Senator Amy Klobuchar accused Ticketmaster in an open letter of having a harmful impact on its customers following multiple days of problems with the company's e-commerce site as fans tried to buy tickets for shows in Taylor Swift's new tour.
Klobuchar wrote in the letter, “Ticketmaster’s power in the primary ticket market insulates it from the competitive pressures that typically push companies to innovate and improve their services. That can result in the types of dramatic service failures we saw this week, where consumers are the ones that pay the price.”
Around 10 years ago, ticketing and events giants Ticketmaster and Live Nation merged. It was Klobuchar who said that the company had promised to “develop an easy-access, one-stop platform” for selling tickets to events.
Klobuchar said, “When Ticketmaster merged with Live Nation...it was subject to an antitrust consent decree that prohibited it from abusing its market position.”
She said, “Nonetheless, there have been numerous complaints about your company’s compliance with that decree.”
The letter read, "I have been skeptical of the combination of these companies since you merged in 2011, when the Senate held a hearing into the merger. At that hearing, you appeared as a witness and pledged to “develop an easy-access, one-stop platform that can deliver … tickets.” And you said that you were 'confident this plan will work.' It appears that your confidence was misplaced."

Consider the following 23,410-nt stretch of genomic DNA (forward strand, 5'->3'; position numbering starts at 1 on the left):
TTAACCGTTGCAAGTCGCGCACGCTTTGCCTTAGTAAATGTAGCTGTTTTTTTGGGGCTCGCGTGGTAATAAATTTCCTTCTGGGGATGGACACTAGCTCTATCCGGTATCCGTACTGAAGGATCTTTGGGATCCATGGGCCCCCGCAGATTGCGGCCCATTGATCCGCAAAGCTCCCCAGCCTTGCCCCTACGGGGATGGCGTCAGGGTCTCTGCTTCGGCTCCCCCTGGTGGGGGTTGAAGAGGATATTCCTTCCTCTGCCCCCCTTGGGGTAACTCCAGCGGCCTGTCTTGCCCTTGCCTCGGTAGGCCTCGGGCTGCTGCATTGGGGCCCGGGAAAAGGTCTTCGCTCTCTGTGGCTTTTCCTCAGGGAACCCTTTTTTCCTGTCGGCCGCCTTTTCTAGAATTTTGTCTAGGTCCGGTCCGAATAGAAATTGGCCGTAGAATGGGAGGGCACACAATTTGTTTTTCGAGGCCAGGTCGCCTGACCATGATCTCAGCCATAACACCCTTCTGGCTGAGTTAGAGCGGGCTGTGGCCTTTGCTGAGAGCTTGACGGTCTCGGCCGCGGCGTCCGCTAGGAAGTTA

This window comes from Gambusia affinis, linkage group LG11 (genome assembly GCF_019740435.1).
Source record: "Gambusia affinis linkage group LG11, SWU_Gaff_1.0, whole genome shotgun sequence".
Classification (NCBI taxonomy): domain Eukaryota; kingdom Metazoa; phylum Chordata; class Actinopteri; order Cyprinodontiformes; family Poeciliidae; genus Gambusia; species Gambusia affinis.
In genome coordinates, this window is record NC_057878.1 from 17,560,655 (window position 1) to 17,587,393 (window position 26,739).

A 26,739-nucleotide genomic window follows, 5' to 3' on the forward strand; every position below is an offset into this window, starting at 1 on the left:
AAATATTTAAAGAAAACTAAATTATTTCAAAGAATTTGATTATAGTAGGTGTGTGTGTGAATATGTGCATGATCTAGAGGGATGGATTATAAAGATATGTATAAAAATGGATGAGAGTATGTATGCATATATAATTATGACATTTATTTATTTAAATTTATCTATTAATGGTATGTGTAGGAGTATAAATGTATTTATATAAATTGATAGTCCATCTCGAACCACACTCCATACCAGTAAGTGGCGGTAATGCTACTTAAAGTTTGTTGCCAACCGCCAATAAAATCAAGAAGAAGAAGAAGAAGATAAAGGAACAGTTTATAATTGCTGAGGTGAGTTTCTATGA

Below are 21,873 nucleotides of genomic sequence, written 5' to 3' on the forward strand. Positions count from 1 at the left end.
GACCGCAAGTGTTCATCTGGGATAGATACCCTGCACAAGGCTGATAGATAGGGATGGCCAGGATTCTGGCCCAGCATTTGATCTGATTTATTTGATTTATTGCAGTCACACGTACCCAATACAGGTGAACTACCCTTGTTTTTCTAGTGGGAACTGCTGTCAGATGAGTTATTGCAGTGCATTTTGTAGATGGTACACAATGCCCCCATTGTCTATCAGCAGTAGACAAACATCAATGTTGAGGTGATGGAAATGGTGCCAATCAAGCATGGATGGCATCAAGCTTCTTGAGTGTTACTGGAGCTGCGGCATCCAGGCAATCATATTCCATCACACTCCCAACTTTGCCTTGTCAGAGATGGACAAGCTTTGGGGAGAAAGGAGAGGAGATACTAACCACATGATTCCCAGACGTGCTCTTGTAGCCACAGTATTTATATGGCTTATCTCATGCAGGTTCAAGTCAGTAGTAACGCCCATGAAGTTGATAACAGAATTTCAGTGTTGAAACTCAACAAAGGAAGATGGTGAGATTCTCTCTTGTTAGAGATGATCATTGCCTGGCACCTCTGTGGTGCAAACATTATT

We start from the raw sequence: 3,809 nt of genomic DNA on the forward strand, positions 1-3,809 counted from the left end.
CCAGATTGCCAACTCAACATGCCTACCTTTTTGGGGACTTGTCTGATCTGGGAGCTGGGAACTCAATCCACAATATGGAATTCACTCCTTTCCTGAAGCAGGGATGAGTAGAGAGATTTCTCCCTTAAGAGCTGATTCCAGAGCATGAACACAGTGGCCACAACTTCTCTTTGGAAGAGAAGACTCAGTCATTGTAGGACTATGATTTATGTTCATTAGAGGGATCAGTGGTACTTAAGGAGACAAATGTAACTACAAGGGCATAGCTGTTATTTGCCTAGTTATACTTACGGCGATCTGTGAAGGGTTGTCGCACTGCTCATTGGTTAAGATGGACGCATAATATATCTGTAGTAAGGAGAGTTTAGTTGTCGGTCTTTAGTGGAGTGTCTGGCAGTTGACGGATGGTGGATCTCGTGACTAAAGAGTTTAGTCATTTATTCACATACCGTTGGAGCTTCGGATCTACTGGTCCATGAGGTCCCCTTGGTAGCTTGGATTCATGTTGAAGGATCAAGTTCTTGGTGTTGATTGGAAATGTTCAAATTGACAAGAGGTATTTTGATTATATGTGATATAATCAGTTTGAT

As Reuters reported, the U.S. Department of Justice has opened an antitrust investigation into Live Nation Entertainment, Ticketmaster's owner, citing information from a New York Times report.
In 2019, the Times examined if the U.S. government could play a stronger roll in trying to regulate the ticketing industry in the United States.
The Federal Trade Commission, at that time, came together to examine the topic and look at fees added by companies like Ticketmaster and StubHub, Vox reported.
Senators asked the DOJ to investigate competition in the ticketing business, focusing on Live Nation Entertainment.
Massachusetts Institute of Technology economist Sara Fisher Ellison called it a "textbook place...where a regulator could made a big difference."